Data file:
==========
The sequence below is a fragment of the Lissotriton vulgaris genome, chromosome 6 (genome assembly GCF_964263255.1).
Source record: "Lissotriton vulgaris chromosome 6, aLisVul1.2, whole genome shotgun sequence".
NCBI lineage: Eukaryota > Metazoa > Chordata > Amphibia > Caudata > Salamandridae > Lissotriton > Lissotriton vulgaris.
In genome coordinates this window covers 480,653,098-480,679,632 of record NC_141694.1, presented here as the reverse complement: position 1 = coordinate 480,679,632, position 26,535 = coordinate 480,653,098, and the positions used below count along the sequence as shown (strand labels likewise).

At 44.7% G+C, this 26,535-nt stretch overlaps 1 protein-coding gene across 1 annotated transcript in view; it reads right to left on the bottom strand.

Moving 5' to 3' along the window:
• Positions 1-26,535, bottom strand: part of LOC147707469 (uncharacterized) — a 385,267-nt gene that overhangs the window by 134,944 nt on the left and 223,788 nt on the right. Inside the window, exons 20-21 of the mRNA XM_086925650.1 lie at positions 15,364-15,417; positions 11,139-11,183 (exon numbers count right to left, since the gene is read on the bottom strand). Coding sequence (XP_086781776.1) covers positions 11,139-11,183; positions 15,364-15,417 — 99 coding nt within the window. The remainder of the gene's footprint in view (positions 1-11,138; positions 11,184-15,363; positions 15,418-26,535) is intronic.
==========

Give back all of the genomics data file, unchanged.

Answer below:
The sequence below is a fragment of the Lissotriton vulgaris genome, chromosome 6 (genome assembly GCF_964263255.1).
Source record: "Lissotriton vulgaris chromosome 6, aLisVul1.2, whole genome shotgun sequence".
NCBI lineage: Eukaryota > Metazoa > Chordata > Amphibia > Caudata > Salamandridae > Lissotriton > Lissotriton vulgaris.
In genome coordinates this window covers 480,653,098-480,679,632 of record NC_141694.1, presented here as the reverse complement: position 1 = coordinate 480,679,632, position 26,535 = coordinate 480,653,098, and the positions used below count along the sequence as shown (strand labels likewise).

At 44.7% G+C, this 26,535-nt stretch overlaps 1 protein-coding gene across 1 annotated transcript in view; it reads right to left on the bottom strand.

Moving 5' to 3' along the window:
• Positions 1-26,535, bottom strand: part of LOC147707469 (uncharacterized) — a 385,267-nt gene that overhangs the window by 134,944 nt on the left and 223,788 nt on the right. Inside the window, exons 20-21 of the mRNA XM_086925650.1 lie at positions 15,364-15,417; positions 11,139-11,183 (exon numbers count right to left, since the gene is read on the bottom strand). Coding sequence (XP_086781776.1) covers positions 11,139-11,183; positions 15,364-15,417 — 99 coding nt within the window. The remainder of the gene's footprint in view (positions 1-11,138; positions 11,184-15,363; positions 15,418-26,535) is intronic.